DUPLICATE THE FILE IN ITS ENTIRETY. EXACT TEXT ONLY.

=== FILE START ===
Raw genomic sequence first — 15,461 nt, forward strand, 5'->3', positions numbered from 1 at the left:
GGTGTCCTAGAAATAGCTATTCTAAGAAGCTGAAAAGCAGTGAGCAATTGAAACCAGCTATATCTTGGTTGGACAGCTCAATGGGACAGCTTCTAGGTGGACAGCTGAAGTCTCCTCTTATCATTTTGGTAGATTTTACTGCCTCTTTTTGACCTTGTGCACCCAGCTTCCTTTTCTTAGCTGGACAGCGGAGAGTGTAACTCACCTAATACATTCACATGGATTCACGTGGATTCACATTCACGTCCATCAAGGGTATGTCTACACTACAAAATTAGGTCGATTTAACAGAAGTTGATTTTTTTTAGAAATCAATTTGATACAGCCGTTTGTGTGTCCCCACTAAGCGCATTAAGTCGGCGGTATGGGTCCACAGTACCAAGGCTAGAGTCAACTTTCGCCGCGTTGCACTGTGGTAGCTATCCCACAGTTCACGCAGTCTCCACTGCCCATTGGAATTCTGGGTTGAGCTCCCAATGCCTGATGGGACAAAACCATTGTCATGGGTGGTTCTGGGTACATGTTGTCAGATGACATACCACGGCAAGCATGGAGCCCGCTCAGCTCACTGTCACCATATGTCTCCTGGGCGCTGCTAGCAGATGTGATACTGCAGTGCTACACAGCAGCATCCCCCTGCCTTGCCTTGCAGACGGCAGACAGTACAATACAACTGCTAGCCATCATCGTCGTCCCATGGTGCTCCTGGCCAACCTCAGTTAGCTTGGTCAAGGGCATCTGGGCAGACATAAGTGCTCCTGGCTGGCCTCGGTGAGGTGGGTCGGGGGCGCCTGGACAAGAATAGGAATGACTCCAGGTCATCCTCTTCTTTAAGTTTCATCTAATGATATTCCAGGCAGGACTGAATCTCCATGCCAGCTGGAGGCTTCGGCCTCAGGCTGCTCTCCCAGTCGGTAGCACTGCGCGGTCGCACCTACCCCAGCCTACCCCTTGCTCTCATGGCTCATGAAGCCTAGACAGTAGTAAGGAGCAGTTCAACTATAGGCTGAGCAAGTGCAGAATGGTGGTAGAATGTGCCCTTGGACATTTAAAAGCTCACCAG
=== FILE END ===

Raw genomic sequence first — 15,461 nt, forward strand, 5'->3', positions numbered from 1 at the left:
GGTGTCCTAGAAATAGCTATTCTAAGAAGCTGAAAAGCAGTGAGCAATTGAAACCAGCTATATCTTGGTTGGACAGCTCAATGGGACAGCTTCTAGGTGGACAGCTGAAGTCTCCTCTTATCATTTTGGTAGATTTTACTGCCTCTTTTTGACCTTGTGCACCCAGCTTCCTTTTCTTAGCTGGACAGCGGAGAGTGTAACTCACCTAATACATTCACATGGATTCACGTGGATTCACATTCACGTCCATCAAGGGTATGTCTACACTACAAAATTAGGTCGATTTAACAGAAGTTGATTTTTTTTAGAAATCAATTTGATACAGCCGTTTGTGTGTCCCCACTAAGCGCATTAAGTCGGCGGTATGGGTCCACAGTACCAAGGCTAGAGTCAACTTTCGCCGCGTTGCACTGTGGTAGCTATCCCACAGTTCACGCAGTCTCCACTGCCCATTGGAATTCTGGGTTGAGCTCCCAATGCCTGATGGGACAAAACCATTGTCATGGGTGGTTCTGGGTACATGTTGTCAGATGACATACCACGGCAAGCATGGAGCCCGCTCAGCTCACTGTCACCATATGTCTCCTGGGCGCTGCTAGCAGATGTGATACTGCAGTGCTACACAGCAGCATCCCCCTGCCTTGCCTTGCAGACGGCAGACAGTACAATACAACTGCTAGCCATCATCGTCGTCCCATGGTGCTCCTGGCCAACCTCAGTTAGCTTGGTCAAGGGCATCTGGGCAGACATAAGTGCTCCTGGCTGGCCTCGGTGAGGTGGGTCGGGGGCGCCTGGACAAGAATAGGAATGACTCCAGGTCATCCTCTTCTTTAAGTTTCATCTAATGATATTCCAGGCAGGACTGAATCTCCATGCCAGCTGGAGGCTTCGGCCTCAGGCTGCTCTCCCAGTCGGTAGCACTGCGCGGTCGCACCTACCCCAGCCTACCCCTTGCTCTCATGGCTCATGAAGCCTAGACAGTAGTAAGGAGCAGTTCAACTATAGGCTGAGCAAGTGCAGAATGGTGGTAGAATGTGCCCTTGGACATTTAAAAGCTCACCAG